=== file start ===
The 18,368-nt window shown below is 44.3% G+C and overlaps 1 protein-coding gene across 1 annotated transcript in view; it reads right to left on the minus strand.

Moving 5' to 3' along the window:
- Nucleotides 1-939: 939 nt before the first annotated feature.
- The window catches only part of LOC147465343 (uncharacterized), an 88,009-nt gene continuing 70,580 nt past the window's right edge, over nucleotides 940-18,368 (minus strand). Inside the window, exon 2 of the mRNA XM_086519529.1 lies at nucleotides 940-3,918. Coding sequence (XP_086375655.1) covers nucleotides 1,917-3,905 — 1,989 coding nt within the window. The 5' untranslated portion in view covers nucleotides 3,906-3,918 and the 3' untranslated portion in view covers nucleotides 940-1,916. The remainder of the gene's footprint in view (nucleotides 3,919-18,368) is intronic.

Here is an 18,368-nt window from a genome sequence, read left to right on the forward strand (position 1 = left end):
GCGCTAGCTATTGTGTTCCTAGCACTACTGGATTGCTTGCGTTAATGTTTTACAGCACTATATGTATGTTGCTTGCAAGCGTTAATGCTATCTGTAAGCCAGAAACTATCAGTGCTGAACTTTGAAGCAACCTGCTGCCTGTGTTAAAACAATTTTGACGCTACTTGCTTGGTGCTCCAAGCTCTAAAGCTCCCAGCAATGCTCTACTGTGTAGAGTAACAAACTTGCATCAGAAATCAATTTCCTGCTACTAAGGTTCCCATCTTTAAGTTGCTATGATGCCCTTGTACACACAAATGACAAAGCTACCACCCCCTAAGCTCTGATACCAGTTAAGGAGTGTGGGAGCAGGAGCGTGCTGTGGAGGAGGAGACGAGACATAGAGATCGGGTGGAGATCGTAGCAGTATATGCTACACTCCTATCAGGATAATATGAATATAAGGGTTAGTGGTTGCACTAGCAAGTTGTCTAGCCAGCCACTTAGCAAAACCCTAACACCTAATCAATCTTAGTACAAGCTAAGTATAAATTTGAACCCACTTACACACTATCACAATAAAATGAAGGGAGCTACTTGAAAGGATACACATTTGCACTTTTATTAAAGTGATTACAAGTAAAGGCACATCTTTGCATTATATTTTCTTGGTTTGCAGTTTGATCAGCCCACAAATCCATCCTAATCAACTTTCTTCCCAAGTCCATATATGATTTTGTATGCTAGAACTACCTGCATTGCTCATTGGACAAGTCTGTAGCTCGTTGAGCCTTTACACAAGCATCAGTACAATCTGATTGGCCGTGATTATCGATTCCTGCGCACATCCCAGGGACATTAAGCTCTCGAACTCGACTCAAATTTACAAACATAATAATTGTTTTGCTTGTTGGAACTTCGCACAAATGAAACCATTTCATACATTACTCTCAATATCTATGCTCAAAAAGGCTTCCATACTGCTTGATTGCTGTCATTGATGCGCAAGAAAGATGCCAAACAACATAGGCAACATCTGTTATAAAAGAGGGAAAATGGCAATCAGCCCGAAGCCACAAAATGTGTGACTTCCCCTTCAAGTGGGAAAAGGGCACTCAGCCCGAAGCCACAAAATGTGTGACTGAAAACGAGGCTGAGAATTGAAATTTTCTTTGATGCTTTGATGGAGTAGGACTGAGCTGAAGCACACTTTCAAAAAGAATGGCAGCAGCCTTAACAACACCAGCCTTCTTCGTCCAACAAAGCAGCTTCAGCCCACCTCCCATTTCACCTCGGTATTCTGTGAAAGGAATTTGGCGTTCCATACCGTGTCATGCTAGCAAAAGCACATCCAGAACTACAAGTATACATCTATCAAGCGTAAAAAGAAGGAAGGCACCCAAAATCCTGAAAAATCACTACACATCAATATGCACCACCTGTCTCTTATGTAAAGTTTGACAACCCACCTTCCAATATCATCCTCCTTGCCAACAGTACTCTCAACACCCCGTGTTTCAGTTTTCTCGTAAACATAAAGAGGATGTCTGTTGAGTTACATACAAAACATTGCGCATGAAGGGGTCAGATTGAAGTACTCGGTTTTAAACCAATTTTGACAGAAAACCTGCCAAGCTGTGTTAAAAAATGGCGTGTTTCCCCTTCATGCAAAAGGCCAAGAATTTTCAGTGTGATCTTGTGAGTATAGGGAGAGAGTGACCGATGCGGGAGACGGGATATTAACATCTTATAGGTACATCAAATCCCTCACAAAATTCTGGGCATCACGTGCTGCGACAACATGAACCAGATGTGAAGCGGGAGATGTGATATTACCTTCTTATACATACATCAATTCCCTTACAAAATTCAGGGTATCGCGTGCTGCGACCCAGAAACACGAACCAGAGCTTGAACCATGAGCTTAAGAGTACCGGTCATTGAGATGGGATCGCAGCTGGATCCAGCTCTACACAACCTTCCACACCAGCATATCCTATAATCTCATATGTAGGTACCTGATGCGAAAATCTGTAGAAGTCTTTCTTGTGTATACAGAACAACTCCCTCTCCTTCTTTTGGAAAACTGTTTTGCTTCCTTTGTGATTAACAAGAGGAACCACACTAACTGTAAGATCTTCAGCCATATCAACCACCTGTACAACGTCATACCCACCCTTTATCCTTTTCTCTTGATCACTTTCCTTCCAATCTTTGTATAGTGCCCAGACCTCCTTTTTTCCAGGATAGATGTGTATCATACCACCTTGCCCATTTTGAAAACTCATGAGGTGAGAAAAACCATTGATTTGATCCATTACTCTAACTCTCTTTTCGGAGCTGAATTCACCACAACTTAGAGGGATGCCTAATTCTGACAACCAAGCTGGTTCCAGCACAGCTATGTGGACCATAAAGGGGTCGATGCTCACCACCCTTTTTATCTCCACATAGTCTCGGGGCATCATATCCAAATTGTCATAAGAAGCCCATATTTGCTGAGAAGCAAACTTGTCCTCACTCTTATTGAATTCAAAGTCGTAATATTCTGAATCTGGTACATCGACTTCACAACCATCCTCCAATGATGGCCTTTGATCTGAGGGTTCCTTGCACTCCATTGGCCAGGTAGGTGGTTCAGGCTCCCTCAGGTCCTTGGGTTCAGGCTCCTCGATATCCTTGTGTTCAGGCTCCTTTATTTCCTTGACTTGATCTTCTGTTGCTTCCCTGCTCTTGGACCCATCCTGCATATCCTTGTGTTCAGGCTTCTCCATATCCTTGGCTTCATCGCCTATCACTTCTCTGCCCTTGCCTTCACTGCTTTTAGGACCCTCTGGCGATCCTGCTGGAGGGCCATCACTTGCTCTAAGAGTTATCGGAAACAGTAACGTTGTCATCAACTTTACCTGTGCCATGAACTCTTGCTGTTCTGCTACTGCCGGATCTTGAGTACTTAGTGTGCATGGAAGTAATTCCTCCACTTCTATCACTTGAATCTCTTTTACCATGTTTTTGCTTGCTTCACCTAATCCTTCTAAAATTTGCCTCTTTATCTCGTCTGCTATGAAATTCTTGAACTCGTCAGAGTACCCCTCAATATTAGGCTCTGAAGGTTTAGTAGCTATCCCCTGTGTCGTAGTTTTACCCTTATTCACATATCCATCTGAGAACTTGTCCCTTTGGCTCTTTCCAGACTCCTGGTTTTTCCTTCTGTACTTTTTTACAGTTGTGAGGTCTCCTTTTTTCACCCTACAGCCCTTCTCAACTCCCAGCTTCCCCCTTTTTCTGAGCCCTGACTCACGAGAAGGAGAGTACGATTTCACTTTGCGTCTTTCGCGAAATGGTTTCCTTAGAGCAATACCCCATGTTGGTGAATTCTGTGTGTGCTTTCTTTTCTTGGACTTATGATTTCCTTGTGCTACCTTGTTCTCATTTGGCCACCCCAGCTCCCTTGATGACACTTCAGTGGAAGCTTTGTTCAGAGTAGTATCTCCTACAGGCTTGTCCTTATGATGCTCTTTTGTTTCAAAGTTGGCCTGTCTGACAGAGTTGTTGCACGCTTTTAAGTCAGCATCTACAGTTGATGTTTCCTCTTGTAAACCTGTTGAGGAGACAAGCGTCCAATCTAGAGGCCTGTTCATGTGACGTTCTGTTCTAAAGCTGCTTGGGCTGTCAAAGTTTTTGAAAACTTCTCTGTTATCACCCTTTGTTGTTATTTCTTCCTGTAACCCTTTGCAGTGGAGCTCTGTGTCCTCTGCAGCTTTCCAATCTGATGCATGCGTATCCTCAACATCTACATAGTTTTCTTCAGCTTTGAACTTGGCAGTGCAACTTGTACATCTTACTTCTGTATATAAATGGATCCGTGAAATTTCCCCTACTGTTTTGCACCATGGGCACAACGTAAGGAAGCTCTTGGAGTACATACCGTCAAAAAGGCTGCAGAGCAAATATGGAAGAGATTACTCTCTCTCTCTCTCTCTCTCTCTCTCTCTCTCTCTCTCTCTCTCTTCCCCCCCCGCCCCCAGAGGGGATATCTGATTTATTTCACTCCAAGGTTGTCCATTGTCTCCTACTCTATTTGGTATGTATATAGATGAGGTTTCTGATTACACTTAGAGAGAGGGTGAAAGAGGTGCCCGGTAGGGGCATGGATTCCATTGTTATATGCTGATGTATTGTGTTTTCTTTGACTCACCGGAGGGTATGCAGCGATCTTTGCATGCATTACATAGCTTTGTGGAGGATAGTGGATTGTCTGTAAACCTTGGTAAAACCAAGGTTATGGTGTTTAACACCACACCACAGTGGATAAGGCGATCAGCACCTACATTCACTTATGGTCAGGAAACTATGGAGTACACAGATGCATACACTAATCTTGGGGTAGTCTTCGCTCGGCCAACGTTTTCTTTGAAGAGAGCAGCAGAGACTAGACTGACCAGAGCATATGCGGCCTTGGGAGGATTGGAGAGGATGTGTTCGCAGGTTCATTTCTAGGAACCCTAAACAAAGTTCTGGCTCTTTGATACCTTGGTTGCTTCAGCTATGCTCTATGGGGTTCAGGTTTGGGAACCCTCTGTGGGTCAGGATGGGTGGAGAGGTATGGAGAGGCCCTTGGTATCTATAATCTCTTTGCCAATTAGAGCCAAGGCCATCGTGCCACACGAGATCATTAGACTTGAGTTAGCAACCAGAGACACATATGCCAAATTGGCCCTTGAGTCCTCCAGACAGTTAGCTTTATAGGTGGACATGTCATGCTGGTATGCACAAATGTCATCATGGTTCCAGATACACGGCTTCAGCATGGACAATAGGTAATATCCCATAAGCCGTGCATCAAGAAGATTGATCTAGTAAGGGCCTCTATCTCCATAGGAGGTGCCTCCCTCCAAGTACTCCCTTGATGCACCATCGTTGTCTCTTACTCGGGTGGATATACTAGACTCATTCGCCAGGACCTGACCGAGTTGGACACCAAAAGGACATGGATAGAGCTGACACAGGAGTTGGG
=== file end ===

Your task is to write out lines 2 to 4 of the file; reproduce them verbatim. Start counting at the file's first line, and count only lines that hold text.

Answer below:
Moving 5' to 3' along the window:
- Nucleotides 1-939: 939 nt before the first annotated feature.
- The window catches only part of LOC147465343 (uncharacterized), an 88,009-nt gene continuing 70,580 nt past the window's right edge, over nucleotides 940-18,368 (minus strand). Inside the window, exon 2 of the mRNA XM_086519529.1 lies at nucleotides 940-3,918. Coding sequence (XP_086375655.1) covers nucleotides 1,917-3,905 — 1,989 coding nt within the window. The 5' untranslated portion in view covers nucleotides 3,906-3,918 and the 3' untranslated portion in view covers nucleotides 940-1,916. The remainder of the gene's footprint in view (nucleotides 3,919-18,368) is intronic.